A new study reveals how your brain navigates places and monitors someone else in the same location. The findings suggest that our brains generate a common code to mark where other people are in relation to ourselves.
The results imply that our brains create a universal signature to put ourselves in someone else's shoes.
Researchers observed epilepsy patients whose brains had been surgically implanted earlier with electrodes to control their seizures. The electrodes resided in the medial temporal lobe, the brain centre linked to memory and suspected to regulate navigation, much like a GPS device.
They used a $3.3 million award from the National Institutes of Health's BRAIN Initiative to invent a special backpack containing the computer that wirelessly connects to brain electrodes. This enabled her to study research subjects as they moved freely instead of lying still in a brain scanner or hooked up to a recording device.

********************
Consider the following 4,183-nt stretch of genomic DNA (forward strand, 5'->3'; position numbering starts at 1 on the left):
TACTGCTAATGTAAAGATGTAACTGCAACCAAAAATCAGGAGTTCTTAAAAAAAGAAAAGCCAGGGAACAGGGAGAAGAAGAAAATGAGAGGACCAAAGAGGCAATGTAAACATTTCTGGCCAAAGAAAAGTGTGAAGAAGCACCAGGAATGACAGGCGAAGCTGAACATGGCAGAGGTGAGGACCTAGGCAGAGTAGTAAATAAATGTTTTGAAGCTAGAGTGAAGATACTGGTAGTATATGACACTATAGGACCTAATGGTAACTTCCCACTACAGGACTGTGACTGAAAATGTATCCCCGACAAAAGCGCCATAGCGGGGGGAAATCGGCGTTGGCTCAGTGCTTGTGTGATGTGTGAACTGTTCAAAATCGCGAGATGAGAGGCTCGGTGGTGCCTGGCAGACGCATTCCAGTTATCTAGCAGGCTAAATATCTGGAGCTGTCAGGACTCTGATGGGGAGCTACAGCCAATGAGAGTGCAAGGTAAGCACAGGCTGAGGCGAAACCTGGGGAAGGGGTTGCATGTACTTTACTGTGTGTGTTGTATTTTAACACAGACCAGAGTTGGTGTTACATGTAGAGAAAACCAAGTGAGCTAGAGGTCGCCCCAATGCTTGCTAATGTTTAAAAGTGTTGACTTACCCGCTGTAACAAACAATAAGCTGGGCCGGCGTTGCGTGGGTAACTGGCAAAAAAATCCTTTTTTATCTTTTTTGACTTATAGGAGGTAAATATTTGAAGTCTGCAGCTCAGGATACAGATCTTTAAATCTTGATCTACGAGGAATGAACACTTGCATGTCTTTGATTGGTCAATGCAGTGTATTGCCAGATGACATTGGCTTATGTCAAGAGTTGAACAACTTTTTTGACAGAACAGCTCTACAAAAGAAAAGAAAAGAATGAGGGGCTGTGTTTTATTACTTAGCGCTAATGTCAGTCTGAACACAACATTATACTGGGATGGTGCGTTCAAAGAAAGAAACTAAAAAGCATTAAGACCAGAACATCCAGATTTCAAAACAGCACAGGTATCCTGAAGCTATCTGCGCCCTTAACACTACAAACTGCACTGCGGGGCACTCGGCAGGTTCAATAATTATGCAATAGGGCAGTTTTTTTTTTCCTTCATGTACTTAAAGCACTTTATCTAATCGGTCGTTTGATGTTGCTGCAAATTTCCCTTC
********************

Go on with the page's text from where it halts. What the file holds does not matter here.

In this experiment, each patient wore the backpack and was instructed to explore an empty room, find a hidden spot and remember it for future searches. While they walked, the backpack recorded their brain waves, eye movements and paths through the room in real-time.
As the participants searched the room, their brain waves flowed in a distinctive pattern, suggesting that each person's brain had mapped out the walls and other boundaries. Interestingly, the patients' brain waves also flowed in a similar manner when they sat in a corner of the room and watched someone else approach the location of the hidden spot.
The finding implies that our brains produce the same pattern to track where we and other people are in a shared environment.